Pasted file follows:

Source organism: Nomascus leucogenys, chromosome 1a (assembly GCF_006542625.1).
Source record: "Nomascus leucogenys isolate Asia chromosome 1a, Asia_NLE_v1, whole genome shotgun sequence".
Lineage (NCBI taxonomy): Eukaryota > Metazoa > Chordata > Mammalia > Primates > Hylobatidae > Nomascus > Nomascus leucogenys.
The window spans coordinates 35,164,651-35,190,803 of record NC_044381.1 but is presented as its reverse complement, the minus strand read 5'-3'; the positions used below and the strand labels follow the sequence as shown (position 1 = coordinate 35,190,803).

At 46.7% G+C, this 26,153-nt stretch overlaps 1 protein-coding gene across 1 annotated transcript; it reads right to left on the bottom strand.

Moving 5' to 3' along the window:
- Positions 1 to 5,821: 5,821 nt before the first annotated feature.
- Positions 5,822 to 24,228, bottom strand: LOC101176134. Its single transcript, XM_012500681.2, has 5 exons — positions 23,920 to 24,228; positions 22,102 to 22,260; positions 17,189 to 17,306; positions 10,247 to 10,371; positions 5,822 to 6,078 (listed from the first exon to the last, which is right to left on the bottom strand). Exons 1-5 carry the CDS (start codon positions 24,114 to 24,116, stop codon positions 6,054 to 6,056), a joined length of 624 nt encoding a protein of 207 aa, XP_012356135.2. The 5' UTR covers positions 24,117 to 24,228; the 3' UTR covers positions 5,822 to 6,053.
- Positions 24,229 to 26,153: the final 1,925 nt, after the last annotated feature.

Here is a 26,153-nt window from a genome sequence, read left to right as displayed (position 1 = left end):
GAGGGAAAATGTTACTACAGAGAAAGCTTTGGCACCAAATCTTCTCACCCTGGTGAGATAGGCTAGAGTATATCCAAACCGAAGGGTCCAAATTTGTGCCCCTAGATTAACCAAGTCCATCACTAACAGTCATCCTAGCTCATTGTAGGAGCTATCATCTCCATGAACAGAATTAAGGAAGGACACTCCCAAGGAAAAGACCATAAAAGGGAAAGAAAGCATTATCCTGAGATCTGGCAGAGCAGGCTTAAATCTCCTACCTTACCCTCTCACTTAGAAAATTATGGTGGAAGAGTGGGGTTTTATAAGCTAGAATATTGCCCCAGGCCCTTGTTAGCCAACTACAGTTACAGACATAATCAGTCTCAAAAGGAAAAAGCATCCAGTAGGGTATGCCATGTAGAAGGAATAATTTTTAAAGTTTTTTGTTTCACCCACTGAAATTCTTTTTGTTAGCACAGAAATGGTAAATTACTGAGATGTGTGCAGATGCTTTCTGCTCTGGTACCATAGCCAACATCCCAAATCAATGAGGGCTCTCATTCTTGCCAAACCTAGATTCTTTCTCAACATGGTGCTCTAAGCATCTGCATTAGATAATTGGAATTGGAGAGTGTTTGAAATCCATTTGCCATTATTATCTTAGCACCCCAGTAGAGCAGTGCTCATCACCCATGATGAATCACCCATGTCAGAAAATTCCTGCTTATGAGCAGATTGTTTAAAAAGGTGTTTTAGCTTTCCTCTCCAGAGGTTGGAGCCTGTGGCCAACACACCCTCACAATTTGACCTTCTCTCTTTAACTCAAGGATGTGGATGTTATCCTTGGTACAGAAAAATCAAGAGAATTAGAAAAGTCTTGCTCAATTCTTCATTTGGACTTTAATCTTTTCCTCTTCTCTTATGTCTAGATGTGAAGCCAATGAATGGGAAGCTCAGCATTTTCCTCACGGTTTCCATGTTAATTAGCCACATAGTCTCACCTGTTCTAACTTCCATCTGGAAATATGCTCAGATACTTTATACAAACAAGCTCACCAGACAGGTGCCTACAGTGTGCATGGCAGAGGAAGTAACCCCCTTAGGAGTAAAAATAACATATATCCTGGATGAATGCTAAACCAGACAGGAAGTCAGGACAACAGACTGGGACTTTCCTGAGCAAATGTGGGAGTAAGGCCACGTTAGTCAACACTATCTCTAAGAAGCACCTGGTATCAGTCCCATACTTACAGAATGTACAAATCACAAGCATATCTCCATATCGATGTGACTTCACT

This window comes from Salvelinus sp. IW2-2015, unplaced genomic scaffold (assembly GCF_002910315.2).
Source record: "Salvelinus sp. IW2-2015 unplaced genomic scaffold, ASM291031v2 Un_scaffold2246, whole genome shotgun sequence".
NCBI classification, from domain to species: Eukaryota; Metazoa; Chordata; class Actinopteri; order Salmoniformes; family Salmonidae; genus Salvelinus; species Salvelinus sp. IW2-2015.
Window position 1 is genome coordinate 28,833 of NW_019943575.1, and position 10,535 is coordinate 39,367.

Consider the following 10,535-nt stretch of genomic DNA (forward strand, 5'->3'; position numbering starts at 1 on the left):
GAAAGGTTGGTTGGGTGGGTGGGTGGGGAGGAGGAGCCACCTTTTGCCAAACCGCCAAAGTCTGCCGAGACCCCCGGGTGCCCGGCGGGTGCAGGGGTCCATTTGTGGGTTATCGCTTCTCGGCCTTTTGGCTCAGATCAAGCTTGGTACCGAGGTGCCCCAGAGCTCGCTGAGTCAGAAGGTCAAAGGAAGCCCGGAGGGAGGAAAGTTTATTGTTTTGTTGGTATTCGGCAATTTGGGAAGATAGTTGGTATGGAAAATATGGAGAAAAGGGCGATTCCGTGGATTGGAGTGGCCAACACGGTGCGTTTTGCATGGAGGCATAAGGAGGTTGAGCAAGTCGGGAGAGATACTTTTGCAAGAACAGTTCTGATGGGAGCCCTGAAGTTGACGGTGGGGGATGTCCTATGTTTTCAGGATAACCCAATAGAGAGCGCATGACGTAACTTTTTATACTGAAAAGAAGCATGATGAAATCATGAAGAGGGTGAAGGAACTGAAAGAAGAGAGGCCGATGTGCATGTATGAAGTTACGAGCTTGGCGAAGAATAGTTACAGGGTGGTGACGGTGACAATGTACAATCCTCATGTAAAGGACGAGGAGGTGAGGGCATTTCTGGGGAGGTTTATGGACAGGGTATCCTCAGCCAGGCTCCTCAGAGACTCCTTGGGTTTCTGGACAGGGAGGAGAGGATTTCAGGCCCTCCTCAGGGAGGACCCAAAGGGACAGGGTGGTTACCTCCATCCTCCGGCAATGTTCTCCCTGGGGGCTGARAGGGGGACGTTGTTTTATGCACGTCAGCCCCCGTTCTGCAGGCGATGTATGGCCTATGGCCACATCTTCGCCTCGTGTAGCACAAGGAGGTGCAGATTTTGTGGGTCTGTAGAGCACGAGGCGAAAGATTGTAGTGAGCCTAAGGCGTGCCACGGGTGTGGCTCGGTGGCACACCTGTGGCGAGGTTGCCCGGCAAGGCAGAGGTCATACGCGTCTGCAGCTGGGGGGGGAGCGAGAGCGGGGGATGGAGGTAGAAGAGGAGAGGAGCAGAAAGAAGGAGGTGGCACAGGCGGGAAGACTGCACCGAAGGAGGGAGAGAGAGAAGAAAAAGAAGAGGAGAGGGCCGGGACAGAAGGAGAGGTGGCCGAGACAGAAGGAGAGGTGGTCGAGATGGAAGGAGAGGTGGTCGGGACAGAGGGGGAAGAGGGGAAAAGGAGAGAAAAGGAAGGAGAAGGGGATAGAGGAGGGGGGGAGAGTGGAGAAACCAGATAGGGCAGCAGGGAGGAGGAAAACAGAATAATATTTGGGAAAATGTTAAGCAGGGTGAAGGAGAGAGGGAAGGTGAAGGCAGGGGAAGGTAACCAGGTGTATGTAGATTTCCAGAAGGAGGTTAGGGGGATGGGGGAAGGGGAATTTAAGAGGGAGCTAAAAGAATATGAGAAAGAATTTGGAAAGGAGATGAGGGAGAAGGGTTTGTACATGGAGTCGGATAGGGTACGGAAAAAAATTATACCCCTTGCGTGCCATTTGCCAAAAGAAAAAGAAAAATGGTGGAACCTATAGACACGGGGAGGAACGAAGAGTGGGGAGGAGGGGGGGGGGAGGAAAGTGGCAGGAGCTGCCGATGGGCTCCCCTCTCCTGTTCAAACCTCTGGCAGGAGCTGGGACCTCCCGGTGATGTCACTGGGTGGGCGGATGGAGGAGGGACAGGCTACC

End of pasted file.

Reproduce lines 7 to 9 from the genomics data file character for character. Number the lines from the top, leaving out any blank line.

- Positions 1 to 5,821: 5,821 nt before the first annotated feature.
- Positions 5,822 to 24,228, bottom strand: LOC101176134. Its single transcript, XM_012500681.2, has 5 exons — positions 23,920 to 24,228; positions 22,102 to 22,260; positions 17,189 to 17,306; positions 10,247 to 10,371; positions 5,822 to 6,078 (listed from the first exon to the last, which is right to left on the bottom strand). Exons 1-5 carry the CDS (start codon positions 24,114 to 24,116, stop codon positions 6,054 to 6,056), a joined length of 624 nt encoding a protein of 207 aa, XP_012356135.2. The 5' UTR covers positions 24,117 to 24,228; the 3' UTR covers positions 5,822 to 6,053.
- Positions 24,229 to 26,153: the final 1,925 nt, after the last annotated feature.